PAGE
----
Background: Clinicians need to identify coronary artery disease patients for whom the benefits of high-dose versus usual-dose statin therapy outweigh potential harm. We therefore aimed to develop and validate a model for prediction of the incremental treatment effect of high-dose statins for individual patients in terms of reduction of 5-year absolute risk for myocardial infarction, stroke, coronary death, or cardiac resuscitation.
Methods and results: Based on data from the Treating to New Targets trial (TNT; n=10 001), a Cox proportional hazards model was developed comprising 13 easy-to-measure clinical predictors: age, sex, smoking, diabetes mellitus, total cholesterol, high-density lipoprotein cholesterol, systolic blood pressure, history of myocardial infarction, coronary artery bypass grafting, congestive heart failure or abdominal aortic aneurysm, glomerular filtration rate, and treatment status (ie, atorvastatin 80 mg or 10 mg). External validation in the Incremental Decrease in End Points Through Aggressive Lipid Lowering trial (IDEAL; n=8888) confirmed adequate goodness-of-fit and calibration, but moderate discrimination (C-statistic, 0.63; 95% confidence interval, 0.62-0.65). Still, among participants of both trials combined, the model identified a group of 11.7% whose predicted 5-year number needed to treat was ≤25 and a group of 41.9% whose predicted needed to treat was ≥50. A decision curve shows that making treatment decisions on the basis of predictions using our model may improve net benefit.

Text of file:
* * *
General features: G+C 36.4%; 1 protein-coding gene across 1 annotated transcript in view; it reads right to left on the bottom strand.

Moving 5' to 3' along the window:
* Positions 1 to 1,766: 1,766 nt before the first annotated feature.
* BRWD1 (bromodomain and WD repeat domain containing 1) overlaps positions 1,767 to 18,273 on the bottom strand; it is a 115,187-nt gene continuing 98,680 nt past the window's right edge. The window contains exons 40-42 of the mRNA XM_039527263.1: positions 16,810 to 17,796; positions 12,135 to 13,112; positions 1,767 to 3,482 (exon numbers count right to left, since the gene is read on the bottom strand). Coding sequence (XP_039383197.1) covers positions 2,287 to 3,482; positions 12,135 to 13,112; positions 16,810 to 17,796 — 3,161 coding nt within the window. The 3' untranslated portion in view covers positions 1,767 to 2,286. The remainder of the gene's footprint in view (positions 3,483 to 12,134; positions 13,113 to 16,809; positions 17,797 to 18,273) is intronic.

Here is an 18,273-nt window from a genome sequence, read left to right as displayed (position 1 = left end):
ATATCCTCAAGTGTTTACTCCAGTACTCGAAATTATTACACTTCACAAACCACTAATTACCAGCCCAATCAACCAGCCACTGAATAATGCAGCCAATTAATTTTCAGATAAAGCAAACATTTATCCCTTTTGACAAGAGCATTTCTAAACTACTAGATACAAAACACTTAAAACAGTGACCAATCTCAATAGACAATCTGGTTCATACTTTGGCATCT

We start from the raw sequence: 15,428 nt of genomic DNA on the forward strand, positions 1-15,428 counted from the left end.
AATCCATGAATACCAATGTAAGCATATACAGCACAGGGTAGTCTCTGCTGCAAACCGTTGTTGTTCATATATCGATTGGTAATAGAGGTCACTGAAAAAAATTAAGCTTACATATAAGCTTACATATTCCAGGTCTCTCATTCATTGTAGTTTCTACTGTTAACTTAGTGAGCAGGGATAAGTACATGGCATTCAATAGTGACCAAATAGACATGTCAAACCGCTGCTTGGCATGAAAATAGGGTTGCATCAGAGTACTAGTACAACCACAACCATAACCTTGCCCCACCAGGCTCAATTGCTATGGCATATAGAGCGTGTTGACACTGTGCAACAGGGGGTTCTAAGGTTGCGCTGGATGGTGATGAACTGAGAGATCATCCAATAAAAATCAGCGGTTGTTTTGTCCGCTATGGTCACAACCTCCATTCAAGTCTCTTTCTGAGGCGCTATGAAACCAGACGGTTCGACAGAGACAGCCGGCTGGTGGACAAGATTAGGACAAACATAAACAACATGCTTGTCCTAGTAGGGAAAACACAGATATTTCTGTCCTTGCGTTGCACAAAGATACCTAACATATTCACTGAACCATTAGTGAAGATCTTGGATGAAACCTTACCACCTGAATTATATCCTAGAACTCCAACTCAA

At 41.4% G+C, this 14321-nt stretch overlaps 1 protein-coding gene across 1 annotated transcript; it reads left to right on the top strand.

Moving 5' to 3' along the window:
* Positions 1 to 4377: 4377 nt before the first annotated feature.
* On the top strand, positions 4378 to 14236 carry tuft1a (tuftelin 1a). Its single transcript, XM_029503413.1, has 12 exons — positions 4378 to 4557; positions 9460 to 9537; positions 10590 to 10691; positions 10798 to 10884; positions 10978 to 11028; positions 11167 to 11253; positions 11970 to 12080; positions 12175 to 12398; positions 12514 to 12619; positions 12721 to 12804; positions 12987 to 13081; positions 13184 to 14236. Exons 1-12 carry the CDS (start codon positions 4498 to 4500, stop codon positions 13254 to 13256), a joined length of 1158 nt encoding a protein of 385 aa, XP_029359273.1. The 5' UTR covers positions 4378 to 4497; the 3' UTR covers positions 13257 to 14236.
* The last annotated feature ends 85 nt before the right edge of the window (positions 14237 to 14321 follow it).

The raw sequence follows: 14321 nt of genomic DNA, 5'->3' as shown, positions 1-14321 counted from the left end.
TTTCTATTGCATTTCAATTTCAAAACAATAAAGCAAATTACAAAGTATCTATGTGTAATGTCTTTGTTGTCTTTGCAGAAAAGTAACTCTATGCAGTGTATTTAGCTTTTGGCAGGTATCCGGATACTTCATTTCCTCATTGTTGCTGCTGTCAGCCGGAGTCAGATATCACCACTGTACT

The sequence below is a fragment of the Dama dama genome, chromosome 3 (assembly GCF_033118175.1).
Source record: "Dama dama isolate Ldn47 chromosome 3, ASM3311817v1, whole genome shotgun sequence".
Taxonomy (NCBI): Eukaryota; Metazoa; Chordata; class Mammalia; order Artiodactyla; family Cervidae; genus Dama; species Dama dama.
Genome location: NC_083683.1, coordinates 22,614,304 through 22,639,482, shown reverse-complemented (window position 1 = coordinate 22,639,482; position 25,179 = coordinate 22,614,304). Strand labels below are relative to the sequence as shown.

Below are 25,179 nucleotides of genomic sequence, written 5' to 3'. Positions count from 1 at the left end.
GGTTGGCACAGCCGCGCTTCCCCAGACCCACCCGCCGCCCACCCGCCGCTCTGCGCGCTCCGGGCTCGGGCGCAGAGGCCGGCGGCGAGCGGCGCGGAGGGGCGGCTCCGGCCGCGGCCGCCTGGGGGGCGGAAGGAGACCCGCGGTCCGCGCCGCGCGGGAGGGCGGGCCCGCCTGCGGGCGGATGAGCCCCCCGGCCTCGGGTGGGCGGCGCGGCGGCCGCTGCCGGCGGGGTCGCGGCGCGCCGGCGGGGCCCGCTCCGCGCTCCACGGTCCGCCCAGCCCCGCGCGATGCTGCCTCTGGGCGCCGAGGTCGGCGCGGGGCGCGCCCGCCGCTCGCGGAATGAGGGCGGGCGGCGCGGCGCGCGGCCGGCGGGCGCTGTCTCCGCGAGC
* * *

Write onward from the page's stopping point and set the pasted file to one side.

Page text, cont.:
Conclusions: Estimation of the incremental treatment effect of high-dose versus usual-dose statin therapy in individual coronary artery disease patients enables selection of high-risk patients that benefit most from more aggressive therapy.
Keywords: coronary disease; forecasting; prevention & control; statins, HMG-CoA; treatment outcome.